As a theoretical physicist, I was excited to hear about Saturday’s nationwide March for Science. But after learning who is leading it and why, I am disappointed to report it is but a brazen attempt by political activists to hijack science.
My dream of becoming a scientist started in the second grade and was my ticket out of the disadvantaged, gang-plagued neighborhoods of East Los Angeles, where I was born. I’ve spent my life teaching science in and out of classrooms to millions of people worldwide – and my efforts have been rewarded with everything from distinguished teaching awards to Emmys.
I believe the scientific method is by far our best hope for elucidating the physical universe. It’s why I feel so protective of it. I can’t bear seeing the organizers and partners of the so-called March for Science trying to politicize it.
Bill Nye, the march’s highly visible co-chairperson, is barely even a scientist. After earning an undergraduate degree in mechanical engineering, he worked for an airplane company, did stand-up comedy, and hosted a PBS kids show, in which he cleverly branded himself “The Science Guy.”
In science-related debates, Nye consistently defends a strident, liberal position. (I’d also call him out if he were a strident conservative.) And he promotes a woefully benighted stereotype of a scientist – an old, nerdy white guy sporting a tweed jacket and bow tie. Given all the highly qualified, bona fide researchers out there – including Nobel Prize winners – it boggles the mind that march organizers would choose Nye to represent science and expect to be taken seriously.
The march’s flagrant political bias is also plain in its choice of partners – for instance, the Union of Concerned Scientists, a group of fiercely anti-nuke, anti-Trump lobbyists. Its president, Kenneth Kimmel, defends the march by deliberately confusing attacks on his political agenda with attacks on the scientific method: “Nowhere is the attack more ferocious than on the issue of global warming, where the Trump administration has taken a wrecking ball to the modest but important policies put in place by President Obama.”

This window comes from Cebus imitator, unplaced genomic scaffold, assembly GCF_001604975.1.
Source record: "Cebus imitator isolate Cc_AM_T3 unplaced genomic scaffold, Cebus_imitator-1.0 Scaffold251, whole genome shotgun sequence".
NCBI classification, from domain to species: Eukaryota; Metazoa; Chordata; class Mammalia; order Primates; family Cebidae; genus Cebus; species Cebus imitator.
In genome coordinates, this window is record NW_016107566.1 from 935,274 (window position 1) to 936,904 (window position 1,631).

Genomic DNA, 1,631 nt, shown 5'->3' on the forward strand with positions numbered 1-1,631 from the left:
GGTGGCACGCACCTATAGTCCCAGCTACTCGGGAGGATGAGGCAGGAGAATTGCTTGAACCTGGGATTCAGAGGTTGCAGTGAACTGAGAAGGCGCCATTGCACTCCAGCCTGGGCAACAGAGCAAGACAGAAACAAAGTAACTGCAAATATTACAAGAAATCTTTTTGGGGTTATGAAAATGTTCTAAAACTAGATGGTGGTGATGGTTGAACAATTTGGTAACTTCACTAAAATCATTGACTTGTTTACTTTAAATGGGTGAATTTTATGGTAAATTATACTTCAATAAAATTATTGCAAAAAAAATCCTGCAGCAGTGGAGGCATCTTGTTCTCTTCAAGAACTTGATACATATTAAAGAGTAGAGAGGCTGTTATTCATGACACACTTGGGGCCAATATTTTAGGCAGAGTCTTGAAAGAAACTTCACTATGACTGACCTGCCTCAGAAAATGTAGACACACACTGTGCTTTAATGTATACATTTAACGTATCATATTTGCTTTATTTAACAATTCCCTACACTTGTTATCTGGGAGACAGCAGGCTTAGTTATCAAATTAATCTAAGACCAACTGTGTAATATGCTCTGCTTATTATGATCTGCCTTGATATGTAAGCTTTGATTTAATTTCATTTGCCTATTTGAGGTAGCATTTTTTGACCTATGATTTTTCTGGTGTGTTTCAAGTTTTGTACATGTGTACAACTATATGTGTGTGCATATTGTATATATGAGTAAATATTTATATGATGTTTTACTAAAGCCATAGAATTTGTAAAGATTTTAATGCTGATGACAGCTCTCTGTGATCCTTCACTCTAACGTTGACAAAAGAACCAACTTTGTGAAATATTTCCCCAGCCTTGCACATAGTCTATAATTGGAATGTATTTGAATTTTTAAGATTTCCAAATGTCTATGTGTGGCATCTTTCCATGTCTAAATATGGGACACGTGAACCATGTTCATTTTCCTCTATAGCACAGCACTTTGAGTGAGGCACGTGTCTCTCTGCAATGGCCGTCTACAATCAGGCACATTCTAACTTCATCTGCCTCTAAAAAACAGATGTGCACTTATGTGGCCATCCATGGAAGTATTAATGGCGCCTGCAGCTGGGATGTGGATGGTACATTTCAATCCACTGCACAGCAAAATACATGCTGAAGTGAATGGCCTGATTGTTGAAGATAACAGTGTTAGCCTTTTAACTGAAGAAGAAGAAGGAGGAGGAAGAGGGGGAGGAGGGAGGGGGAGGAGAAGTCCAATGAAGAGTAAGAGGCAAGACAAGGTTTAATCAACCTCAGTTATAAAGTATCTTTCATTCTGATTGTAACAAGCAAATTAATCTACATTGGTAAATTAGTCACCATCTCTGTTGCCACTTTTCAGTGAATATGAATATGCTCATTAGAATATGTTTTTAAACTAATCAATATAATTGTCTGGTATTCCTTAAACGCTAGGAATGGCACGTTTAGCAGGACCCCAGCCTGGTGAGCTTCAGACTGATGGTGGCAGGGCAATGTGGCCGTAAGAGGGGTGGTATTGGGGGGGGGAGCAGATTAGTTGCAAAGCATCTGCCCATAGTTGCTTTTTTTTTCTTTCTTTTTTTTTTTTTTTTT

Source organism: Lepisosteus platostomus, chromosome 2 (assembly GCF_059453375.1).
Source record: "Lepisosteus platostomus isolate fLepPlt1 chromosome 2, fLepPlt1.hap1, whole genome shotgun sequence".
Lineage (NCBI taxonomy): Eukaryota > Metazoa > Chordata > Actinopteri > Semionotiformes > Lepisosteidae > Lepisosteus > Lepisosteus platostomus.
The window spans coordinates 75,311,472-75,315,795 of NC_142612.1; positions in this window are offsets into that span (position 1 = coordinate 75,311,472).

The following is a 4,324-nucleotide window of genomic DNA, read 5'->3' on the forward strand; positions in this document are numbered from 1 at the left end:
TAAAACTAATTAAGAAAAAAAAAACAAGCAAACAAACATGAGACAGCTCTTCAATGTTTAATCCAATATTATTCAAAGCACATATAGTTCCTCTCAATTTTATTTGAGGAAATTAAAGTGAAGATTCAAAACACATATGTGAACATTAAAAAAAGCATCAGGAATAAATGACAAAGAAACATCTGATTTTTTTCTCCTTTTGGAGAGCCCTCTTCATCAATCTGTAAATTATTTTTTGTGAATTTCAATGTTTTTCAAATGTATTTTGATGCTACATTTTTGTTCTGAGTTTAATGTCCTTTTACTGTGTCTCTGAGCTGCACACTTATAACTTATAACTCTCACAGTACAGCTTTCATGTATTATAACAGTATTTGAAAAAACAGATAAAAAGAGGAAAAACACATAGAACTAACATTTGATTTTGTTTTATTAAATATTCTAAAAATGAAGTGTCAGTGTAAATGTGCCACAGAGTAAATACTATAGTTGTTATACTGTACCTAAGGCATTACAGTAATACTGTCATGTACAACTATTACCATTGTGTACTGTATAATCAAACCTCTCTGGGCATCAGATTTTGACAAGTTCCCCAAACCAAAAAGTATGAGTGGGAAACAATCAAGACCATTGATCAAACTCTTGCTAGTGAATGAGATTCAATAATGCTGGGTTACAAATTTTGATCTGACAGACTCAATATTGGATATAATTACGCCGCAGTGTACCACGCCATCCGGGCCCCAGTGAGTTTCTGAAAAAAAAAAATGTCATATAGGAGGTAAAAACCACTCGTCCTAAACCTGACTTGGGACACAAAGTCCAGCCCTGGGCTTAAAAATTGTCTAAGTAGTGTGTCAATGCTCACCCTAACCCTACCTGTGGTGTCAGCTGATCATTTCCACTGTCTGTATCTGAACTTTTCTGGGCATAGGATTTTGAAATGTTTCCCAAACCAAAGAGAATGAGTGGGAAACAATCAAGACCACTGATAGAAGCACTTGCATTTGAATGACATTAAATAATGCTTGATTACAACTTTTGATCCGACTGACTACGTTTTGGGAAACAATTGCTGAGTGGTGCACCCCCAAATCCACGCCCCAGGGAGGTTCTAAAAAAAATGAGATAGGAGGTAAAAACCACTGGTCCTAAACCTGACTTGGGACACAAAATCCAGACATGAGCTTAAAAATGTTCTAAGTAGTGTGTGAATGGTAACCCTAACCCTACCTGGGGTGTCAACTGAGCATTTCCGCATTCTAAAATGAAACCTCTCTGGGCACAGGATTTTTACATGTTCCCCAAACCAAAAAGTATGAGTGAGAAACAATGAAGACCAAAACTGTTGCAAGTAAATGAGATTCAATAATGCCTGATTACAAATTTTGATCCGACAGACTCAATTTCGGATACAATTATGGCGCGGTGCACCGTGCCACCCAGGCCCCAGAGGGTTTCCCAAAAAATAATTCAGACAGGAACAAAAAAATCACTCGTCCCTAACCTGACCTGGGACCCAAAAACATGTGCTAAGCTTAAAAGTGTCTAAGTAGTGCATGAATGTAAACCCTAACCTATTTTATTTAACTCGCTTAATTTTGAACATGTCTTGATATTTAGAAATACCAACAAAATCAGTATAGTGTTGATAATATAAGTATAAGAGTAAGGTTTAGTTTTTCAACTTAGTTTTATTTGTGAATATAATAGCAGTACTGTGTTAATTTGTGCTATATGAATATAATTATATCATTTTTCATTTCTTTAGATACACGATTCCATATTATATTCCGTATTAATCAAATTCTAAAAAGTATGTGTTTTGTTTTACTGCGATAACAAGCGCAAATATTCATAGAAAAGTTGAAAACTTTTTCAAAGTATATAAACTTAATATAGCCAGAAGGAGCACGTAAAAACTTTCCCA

The march’s official website isn’t reassuring either. While reading its stated principles and goals, I came across this doozy of a statement: “Political decision-making that impacts the lives of Americans and the world at large should make use of peer-reviewed evidence and scientific consensus, not personal whims and decrees.”
Like wizards uttering a magical incantation, lobbyists routinely invoke the existence of a “scientific consensus” to lend an aura of infallibility to their political stands. At a seminar years ago, Arianna Huffington explained the Huffington Post did not tolerate any debate about climate change, because Al Gore – that world renowned scientist – personally assured her the matter was “settled science,” another oft-heard political spell.
The only thing Huffington revealed that day was her scientific illiteracy. Science is never settled. As Albert Einstein once observed, “No amount of experimentation can ever prove me right; a single experiment can prove me wrong.”
Einstein knew whereof he spoke. As a young physicist in Switzerland, he confronted a stubborn scientific consensus – supported by a mountain of peer-reviewed evidence – that decreed Newtonian physics was settled science. In 1905, when Einstein dared to challenge it – to publish the special theory of relativity – the scientific establishment promptly reared up against him. Prominent Nazi physicists even accused him of promulgating disreputable “Jewish science.”
There is enormous room for improving science education in our nation’s public schools, colleges, grad schools, media, and – yes – political institutions. But the March for Science – lobbyists claiming that supporting the scientific method is equivalent to supporting their political agendas – is a very big, very public step in the wrong direction.
Michael Guillen earned his B.S. from UCLA, his M.S. and Ph.D. from Cornell University in physics, mathematics and astronomy. For 14 years he was the Emmy-award-winning science correspondent for ABC News.
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